- Specific details make characters stand out.
- Exaggeration and characters that are “larger than life” can be engaging.
- Getting better at storytelling takes practice.
- Don’t fear failure; we learn through failure. Try something, and then adjust if it’s not working the way you want.
Roundtable discussion on communicating with stakeholders
During the roundtable discussions, you could pick a table and focus on a specific topic. This was a valuable conversation on challenges communicating with stakeholders. I didn’t catch the name of the person who said it, but I wrote down this great quote:
I can’t enable a strategy you can’t articulate.
Of course, sometimes, we need to be the ones coming up with the strategy. But, some of the most frustrating projects I have had were the ones where a particular stakeholder had a vision for what they wanted–but they couldn’t articulate it.
My session on engaging learners with scenarios
My session was titled: Go Beyond Boring: Creating Scenario-Based Learning that Engages Participants. This was an updated version of a past presentation I have given a few times before. I had a full room with good questions. Other than a few technical glitches like the clicker flaking out halfway through my presentation and my Slido polls not quite working on the provided laptop, I was fairly happy with how it went. Several people commented afterwards that they picked up some tips they can use in their work.
You Don’t Belong Here, You’re Different!
A lot of what I have seen in the past about creating a sense of belonging in the workplace is either very abstract or requires high level, strategic and systematic organizational change. But Wendy Gates Corbett provided a list of very concrete, achievable actions to support belonging. Her strategies are deliberately simple so people can do something no matter what role they’re in. For example, sharing fun and funny moments is a way to help people feel connected (and a strategy that works even when working remote).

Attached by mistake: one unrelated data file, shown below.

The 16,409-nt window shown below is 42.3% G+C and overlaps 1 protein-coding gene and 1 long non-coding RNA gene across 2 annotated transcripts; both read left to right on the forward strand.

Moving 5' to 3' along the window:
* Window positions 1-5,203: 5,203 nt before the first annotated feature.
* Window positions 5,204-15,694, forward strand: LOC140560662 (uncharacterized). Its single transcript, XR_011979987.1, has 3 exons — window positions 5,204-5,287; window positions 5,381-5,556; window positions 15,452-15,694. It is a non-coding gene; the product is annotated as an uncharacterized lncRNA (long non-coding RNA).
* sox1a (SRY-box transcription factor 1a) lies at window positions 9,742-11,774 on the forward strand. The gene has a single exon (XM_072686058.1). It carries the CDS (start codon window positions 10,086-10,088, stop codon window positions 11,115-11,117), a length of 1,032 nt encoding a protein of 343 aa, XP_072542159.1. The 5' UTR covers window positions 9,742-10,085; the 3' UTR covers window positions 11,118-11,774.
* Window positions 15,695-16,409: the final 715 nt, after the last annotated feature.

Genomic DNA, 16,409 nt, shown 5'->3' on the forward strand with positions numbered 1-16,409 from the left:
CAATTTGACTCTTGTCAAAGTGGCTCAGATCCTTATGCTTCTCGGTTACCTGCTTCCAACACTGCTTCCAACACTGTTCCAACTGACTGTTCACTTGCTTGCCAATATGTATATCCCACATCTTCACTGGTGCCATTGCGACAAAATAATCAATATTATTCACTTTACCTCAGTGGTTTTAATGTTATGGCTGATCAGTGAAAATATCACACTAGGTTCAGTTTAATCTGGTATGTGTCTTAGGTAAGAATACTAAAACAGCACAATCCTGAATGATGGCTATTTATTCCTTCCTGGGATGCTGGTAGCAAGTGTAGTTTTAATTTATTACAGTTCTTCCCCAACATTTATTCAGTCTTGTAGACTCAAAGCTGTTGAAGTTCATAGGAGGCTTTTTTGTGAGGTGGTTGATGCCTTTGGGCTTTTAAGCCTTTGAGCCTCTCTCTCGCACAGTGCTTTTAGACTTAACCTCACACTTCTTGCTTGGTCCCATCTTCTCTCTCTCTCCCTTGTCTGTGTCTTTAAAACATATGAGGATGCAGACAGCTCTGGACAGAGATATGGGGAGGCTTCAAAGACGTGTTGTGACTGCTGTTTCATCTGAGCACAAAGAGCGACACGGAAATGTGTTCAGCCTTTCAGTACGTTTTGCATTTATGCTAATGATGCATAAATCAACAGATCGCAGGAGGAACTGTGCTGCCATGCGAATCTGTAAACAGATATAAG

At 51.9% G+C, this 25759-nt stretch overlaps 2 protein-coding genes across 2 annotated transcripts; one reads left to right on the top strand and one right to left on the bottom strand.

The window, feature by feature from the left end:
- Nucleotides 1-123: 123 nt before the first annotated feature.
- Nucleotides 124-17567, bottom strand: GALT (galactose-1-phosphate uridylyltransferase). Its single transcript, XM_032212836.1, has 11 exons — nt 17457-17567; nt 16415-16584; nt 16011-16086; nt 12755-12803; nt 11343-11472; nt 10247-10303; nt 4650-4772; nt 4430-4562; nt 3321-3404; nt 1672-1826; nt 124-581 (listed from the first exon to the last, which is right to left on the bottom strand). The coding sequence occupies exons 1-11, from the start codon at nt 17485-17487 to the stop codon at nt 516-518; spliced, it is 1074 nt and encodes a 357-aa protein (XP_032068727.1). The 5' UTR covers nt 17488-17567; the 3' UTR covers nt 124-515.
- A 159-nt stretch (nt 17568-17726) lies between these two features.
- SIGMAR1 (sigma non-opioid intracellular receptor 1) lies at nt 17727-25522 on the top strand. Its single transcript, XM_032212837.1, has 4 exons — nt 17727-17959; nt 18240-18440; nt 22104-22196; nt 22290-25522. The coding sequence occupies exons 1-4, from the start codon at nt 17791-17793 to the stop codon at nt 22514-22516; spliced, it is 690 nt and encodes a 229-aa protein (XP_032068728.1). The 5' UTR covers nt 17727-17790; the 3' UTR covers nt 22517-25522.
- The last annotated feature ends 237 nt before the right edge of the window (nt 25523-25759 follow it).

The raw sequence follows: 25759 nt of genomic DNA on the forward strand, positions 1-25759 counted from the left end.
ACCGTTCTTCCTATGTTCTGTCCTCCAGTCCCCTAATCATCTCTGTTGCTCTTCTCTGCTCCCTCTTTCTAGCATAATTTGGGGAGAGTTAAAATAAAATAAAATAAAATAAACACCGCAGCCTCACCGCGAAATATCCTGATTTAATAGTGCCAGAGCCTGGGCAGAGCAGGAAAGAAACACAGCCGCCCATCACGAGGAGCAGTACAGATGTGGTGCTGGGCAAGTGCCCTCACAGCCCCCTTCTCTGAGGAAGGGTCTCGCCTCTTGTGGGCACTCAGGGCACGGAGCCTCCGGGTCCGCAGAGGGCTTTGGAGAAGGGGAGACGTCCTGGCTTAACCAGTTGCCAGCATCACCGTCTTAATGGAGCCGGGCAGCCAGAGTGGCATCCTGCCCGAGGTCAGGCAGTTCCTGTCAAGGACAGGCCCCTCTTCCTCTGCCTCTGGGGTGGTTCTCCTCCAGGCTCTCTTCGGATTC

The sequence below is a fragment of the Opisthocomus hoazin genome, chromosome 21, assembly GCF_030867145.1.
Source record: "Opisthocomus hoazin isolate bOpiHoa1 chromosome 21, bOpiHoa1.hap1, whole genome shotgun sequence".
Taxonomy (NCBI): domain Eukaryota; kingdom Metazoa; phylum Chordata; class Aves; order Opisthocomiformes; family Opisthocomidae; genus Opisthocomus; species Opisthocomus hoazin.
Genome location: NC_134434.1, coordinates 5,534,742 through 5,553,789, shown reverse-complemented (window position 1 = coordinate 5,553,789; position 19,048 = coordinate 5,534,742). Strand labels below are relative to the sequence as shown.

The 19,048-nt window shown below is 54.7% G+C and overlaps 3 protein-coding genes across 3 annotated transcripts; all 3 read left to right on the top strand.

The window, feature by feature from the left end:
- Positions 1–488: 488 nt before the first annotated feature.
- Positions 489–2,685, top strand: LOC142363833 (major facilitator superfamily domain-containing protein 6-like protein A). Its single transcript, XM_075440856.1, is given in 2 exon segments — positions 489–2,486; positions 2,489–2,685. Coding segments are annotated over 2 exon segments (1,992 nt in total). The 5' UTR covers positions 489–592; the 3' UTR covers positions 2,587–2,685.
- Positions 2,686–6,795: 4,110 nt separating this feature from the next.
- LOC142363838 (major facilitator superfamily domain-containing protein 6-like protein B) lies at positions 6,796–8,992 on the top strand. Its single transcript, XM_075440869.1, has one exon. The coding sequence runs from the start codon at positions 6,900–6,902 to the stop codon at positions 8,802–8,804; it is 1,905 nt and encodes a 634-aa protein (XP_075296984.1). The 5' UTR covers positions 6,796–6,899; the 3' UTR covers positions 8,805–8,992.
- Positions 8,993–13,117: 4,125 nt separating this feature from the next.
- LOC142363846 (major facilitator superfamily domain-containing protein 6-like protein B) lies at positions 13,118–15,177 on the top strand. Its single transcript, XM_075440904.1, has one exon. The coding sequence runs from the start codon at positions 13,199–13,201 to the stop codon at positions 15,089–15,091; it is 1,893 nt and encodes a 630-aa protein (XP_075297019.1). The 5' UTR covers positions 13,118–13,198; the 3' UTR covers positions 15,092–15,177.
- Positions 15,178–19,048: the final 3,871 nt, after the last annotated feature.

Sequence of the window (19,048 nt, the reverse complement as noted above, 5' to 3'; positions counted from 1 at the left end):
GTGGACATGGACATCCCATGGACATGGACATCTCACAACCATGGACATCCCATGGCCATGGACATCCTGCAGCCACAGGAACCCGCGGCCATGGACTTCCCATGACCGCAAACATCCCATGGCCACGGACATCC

Wendy has been posting these strategies on Twitter and LinkedIn, so you can follow her to get more details. Plus, she gave out bubbles, and we all shared a moment of joy together blowing bubbles at the end of her session.
Drips, Bots, and Blogs: A Non-Traditional Approach to Learning
Shannon Tipton shared a worksheet and process for planning “drip-feed learning,” or a scheduled delivery of chunked content to support spaced learning. I liked the idea of treating the drips like a story and keeping people engaged by making them curious about what happens next. Her worksheet and process will be a useful tool for planning in the future when I have a client interested in this approach.
Overall, I think the TICE conference is a solid choice for people who spend most of their time creating or facilitating instructor-led training, whether in the classroom or vILT. There were plenty of trainers and instructional designers there to network with. Plus the smaller conference (around 400 people) provided opportunities to meet a large portion of the attendees. One of my big goals for the conference was to meet some more local L&D professionals, and I was definitely able to achieve that at TICE 2022.
The next Training Industry event is a virtual event on October 12-13, 2022.
If you’re interested in my presentations, check out the recordings of many of my past presentations.